Friday, August 2, 2019

Athens Under Solon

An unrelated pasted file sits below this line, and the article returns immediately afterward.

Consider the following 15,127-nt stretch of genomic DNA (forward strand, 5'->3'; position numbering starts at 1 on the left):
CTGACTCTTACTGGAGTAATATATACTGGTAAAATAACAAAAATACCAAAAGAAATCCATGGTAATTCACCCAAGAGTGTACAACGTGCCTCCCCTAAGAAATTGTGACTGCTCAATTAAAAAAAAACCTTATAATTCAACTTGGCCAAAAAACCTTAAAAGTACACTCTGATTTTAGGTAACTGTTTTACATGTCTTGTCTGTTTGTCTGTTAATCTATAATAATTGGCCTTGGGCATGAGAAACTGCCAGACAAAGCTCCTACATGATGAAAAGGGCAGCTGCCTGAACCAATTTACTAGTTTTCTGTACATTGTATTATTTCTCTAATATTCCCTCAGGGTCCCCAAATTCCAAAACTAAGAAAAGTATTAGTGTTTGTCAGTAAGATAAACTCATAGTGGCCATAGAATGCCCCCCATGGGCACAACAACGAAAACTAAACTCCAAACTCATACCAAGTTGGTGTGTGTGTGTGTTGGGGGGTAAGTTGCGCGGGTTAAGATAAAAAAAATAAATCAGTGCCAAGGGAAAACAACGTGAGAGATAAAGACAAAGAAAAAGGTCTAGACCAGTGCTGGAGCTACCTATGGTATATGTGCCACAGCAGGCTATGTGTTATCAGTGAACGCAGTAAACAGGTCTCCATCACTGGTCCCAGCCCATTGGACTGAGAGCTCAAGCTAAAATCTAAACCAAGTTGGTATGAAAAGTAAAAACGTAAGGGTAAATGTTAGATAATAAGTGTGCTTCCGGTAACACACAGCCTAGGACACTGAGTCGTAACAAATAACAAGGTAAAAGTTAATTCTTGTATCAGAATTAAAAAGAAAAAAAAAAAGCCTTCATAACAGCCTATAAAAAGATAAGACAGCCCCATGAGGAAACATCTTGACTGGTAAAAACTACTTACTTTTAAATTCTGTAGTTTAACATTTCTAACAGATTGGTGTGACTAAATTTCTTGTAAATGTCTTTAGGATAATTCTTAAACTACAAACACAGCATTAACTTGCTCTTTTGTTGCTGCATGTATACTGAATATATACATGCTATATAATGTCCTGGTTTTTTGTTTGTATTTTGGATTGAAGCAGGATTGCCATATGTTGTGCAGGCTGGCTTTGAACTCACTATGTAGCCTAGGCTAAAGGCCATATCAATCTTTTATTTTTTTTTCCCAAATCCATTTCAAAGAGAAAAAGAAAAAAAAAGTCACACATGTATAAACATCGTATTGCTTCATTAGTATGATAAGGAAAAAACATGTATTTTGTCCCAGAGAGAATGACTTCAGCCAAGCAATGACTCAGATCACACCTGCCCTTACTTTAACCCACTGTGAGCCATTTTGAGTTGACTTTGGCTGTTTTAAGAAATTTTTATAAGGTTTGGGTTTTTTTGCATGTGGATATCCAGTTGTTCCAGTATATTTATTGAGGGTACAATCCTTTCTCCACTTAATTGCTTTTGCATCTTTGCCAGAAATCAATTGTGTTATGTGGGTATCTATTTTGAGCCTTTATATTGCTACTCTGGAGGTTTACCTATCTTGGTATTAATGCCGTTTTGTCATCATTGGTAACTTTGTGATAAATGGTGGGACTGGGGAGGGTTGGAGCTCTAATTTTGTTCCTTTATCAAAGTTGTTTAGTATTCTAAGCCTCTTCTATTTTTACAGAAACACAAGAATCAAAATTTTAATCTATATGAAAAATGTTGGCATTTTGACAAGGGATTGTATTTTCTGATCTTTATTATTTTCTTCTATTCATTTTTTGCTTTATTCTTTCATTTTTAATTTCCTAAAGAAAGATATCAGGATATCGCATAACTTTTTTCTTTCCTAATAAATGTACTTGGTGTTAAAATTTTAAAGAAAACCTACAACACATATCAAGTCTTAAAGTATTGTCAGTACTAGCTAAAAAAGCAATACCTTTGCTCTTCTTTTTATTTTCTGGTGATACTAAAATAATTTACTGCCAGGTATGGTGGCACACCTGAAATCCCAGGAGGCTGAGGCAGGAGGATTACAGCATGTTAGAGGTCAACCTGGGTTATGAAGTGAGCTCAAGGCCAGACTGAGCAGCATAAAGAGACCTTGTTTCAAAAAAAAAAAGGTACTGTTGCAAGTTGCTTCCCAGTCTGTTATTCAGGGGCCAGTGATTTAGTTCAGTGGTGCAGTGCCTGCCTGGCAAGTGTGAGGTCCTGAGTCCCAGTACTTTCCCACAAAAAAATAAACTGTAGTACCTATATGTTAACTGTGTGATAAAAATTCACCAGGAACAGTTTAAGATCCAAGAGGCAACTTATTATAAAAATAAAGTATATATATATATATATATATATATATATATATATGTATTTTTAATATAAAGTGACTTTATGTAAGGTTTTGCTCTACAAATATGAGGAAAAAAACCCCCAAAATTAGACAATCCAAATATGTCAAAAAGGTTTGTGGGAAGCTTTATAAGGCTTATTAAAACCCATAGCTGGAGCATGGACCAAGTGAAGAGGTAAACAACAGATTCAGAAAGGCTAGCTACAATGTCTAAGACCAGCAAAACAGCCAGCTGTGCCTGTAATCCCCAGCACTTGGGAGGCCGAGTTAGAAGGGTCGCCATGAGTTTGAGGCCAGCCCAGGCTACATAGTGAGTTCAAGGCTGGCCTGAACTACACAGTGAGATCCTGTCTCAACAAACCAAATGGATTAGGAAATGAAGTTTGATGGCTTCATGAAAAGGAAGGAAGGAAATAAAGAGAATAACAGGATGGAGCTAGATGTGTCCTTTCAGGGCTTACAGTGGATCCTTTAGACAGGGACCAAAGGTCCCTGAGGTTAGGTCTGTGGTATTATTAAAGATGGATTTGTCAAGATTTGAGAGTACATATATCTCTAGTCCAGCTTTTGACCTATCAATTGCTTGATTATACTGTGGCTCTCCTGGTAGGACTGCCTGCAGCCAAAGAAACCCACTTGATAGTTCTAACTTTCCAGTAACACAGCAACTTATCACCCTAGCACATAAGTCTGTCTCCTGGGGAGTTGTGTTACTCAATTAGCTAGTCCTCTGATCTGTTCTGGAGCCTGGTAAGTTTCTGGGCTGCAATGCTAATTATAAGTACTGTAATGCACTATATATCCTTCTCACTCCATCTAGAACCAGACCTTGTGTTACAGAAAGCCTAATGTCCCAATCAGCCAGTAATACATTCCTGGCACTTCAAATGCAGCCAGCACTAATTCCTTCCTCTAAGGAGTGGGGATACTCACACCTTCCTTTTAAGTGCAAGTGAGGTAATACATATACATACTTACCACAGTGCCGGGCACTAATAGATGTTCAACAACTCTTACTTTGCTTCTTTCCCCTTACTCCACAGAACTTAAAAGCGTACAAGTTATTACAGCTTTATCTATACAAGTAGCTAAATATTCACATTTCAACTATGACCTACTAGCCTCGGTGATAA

When the city of Athens stood on the brink of revolution, the citizens of Athens looked upon Solon and gave him the task of creating new laws for them because of troubles that had been plaguing them for a long time. â€Å" They saw that he more than anyone else in city, stood apart from the injustices of the time and was involved neither in the extortions of the rich nor the privations of the poor† (Plutarch 55, Par 1). In this paper I will be writing of changes that took effect under Solon and whether those changes resolved the conflicts that brought Athens on the brink of revolution.First, I will be writing about the conflict over land ownership and slavery between aristocrats and common people, who appointed Solon as reconciler and archon and whether his new laws resolved those conflicts. Secondly, I will be writing of conflict over power between aristocrats and aristocrats, feuds that used to run between families and would not get resolved until there was no one left to ta ke revenge on and how Solon’s new laws changed that. And another laws of Solon’s that he was highly appraised for to make an Athens better place under him such as laws on Dowry, Inheritance, and Wills.Thirdly, I will be writing of political laws that took places under Solon’s era and how he secured those laws against alteration for a hundred years that gave powers to common people in Athens. The Two sources I will be using to write this paper are The Athenian Constitution (The document given in class by Prof. Trumbach) and Plutarch: The Rise and fall of Athens (Textbook assigned for class). Aristocrats vs. Peasants Before I write about the conflict between the aristocrats and the common people, you must know the geographical system of Athens and the people who worked on those lands and how that contributed to the conflict. The city of Athens was divided into as many parties as there were geographical features in its territory. First there were aristocrats, peopl e who lived in plain, who supported an oligarchy government and had the best and most fertile land (The Athenian Constitution 2). The party of the hill (Peasants with land on the hill) supported an extreme democracy so the new government can redistribute the land and they can have some of the fertile land which was all owned by aristocrats.Their land was so unfertile that sometimes they had to eat their own seed to survive due to bad harvest and borrow seeds from aristocrats and pledge their own freedom. When they were unable to pay back their debt, they were seized by their creditors and being enslaved at home or were sold to foreigners aboard. Many parents were even forced to sell their own children because there was no law to prevent that from happening (The Athenian Constitution 2). Then there were sharecroppers (Thetes) who supported a mixed form of government. These were the peasants who had no lands of their own and rented a land from aristocrats.As a rent they would pay one sixth of their crop which left them with just enough crop to survive. Sharecroppers lived on very tight budget. They were always left over with just enough to survive year to year and had no social mobility whatsoever. They were born poor and died poor. The City stood at the brink of revolution and the poor people could not take any more harshness from their creditors† (Plutarch 54, Par 2). â€Å"At this point poor rose against notables, the strife was fierce but they held out against each other for very long time.Eventually tired from fighting both sides agreed to appoint Solon as reconciler and archon and entrusted the Athens to him† (The Athenian Constitution 2). â€Å"After gaining control, first measure Solon put into force, he discharged all the debts of common people whether it was public or private that they owed to aristocrats which the Athenians called the â€Å"Shaking-off of Burden†. He freed all enslaved and put in a law that in future nobody could accept the person of a debtor as a security† (The Athenian Constitution 3).Hill peasants were now free from slavery and debt but their problems were still not solved. They wanted Solon to redistribute the land which he did not do, but instead he made Olive oil the only product of Athens allowed to be exported. So if there was anything extra leftover from the farms of aristocrats, they had no choice but to give to starving poor and Hill peasants. If anyone were to export anything but oil be punished by archon or should pay fine to the public treasury† (Plutarch 66, Par 3). After making Attica a great and secure place to live, he realized that the city was filling up with people in a steady stream from everywhere in Greek; at the same time he realized that most of the country was still poor and unproductive, and people elsewhere are not in the habit of sending their goods to those who have nothing to offer in exchange.He therefore encouraged the sharecroppers to turn to th e arts and crafts of manufacture and made a law that no son was obliged to support his father unless the father first taught the son a trade of some kind† (Plutarch 64, Par 2). At first, the changes Solon made did not please either party. The rich were angry because of being deprived of their securities and losing out on their property and the poor even more so, because Solon did not carry out a redistribution of the land as they had expected him to do† (Plutarch 58, Par 2). However, it was not long before they realized that what Solon had done was great and saw the advantages of his policy. Athenians were so happy that they went on to appoint Solon to reform the constitution and draw up a code of laws.No limit was set to his powers and every function of the state was committed to his charge, the magistracies, the public assemblies, the courts of law and the Councils. He had authority to decide the property qualifications, the numbers and the times of meeting of each of these bodies and also to preserve or dissolve all existing institution as he thought fit. Aristocrats vs. Aristocrats After Solon became the authority figure and champion of people, he established a constitution and formed other laws to make Athens better place to live.Athens had long been troubled by the blood-feuds of aristocrat’s families that had been trying to gain political control of the city, which in Solon time were the families of Cylon and Megacles. Family of Cylon wanted to seize the control of Athens and Megacles’ family wanted to stop them. At the time of Solon this feud was at its height and the city was torn between them. So after Solon came to mediate between them and Megacles’ family was found guilty, he enacted a new law to protect common people. â€Å"He gave every citizen the privilege of going to law on behalf of any one whose rights was violated.For instance, if a man was assaulted or suffered violence or injury, anybody who had the abili ty and the desire to do so was entitled to bring a suit and prosecute the offender. In this way every citizens of Athens come close to each other and sympathize with one another’s wrong and became loyal to each other and not just to their friends and families† (Plutarch 60, Par 2). â€Å"Seeing that the city was always in a state of strife and some tyrant is always trying to take control of the city and some of the citizens through apathy accepted whatever might happen, Solon made a special law to deal with them.If when the city is torn by a feud and anyone should refuse to place his arms at the disposal of either side should be outlawed and have no share in the city† (The Athenian Constitution 4). â€Å"Solon was admired for another law that he made which deals with Will. Before Solon wills were not allowed and if someone who owns the property dies, the estate of the deceased was bound to remain within his family. However, Solon allowed any man who had no child ren to choose their heir, showing that he rated friendship above the ties of blood and free choice above necessity† (Plutarch 63, Par 3). In another law, Solon abolished dowries. The bride had to bring nothing but three changes of clothes and small necessity of small value to her new home. Solon object was that marriage is pure and it should not be seen as profit- making institution, two people should get married to gain each other’s love and affection not property† (Plutarch 62, Par 2). â€Å"Solon also forbade slaves to rub themselves with olive oil, to practice in the gym or to have a boy lover.He made this law so the young aristocrats’ boys hang out with people only in their class, with people who can teach them the aristocratic ways and educate them for future† (Plutarch 42, Par 2). â€Å"However, Solon’s law concerning women seem incongruous to some extent. For example, he made it illegal to kill any adulterer who was caught in the act. The offence of rape against a free woman was punished by a fine of no more than 100 drachmae. He also made it illegal for a man to sell his daughter or sister, unless he discovered that she was no longer a virgin showing he did not care much about women’s right† (Plutarch 65, Par 3).Political Structure â€Å"As soon Solon gained all the power in Athens, he abolished all the Draconian laws because of their harshness and the excessively heavy penalties they carried; the only exceptions he made were to the laws relating to homicide† (Plutarch 59, Par 2). â€Å"Solon wanted to leave all the offices of state in the hands of the rich, as he found them but at the same time he wanted to give the common people (Thetes) a share in other sector of government which they had never before possessed. So he took a census of each citizen’s property and divided them in four different Categories.Those who received an annual income of 500 measures were placed in the first c lass. People who owned horses and paid ‘horse tax’ or possessed an income of 300 measures were placed in the second class. The third class was People whose yearly income amounted to 200 measures. Rest of the citizen body was known as thetes, common people and peasants. Solon distributed major offices, such as the nine archons, the treasurer, and the sellers among first three classes according to the level of their assessment.People who were considered thetes were not entitled to hold office and their only political function consisted in sitting in the Assembly or on a Jury. First this new changes to the constitution appeared to be worth very little and nobody took much interest in it, but later on became extremely important, because the majority of the disputes were settled in front of a jury and that jury was now consist of 98% common people. Even in those cases which Solon placed under the jurisdiction of the magistrates, he then also allowed the right of appeal to th e popular court.And if the popular court were unable to settle the case in accordance to law, cases then were to be handled by jury, so that in sense the jurors became the arbiters of the law. And because most of bodies in Athens that time were common people, they were the one to hold most position in jury† (Plutarch 60, Par 2). â€Å"Solon then established the council of the Areopagus, which was composed of men who had previously held the annual office of archon, as he was once before. He too became a member of Areopagus. He saw people were becoming restive and unruly because of their release from their debts.He then formed a second chamber consisting of 400 men, 100 being drawn from each of the four classes. Its functions were to deliberate public business in advance of the general assembly, and not to allow any matter to be brought before the Areopagus without its having been discussed. He charged the upper chamber with the task of exercising a general supervision and acti ng as guardian of the laws. His object here was that the state with its two councils should ride, as it were, at double anchor and should therefore be less exposed to the buffetings of party politics and better able to secure tranquility for the people† (Plutarch 61, Par 2). He also made another law that all his laws were to remain in force for a hundred years, and they were written on a axons, or wooden tablets which was covered with a wooden frame for generations to remember† (Plutarch 67, Par 2).In Conclusion, Solon is considered as the first lawmaker that set the ground for the creation of the democracy, the government system that made Athens powerful and granted the city fame for the centuries to come. The most democratic of Solon's enactments were these three: the first, and greatest, the forbidding of loans on the person [i. . using oneself as security for a loan, foreclosure resulting in slavery]; the second, the possibility for anyone who wishes to sue over wron gdoings; and third, reform of the political structure of Athens which gave the power to common people to sit in the jury for the first time eve in the history of Greece. In his reform measures, he pleased neither the common people who wanted the land redistributed nor the landowners who wanted to keep all their property to themselves. Instead, he did what he thought was right for Athens.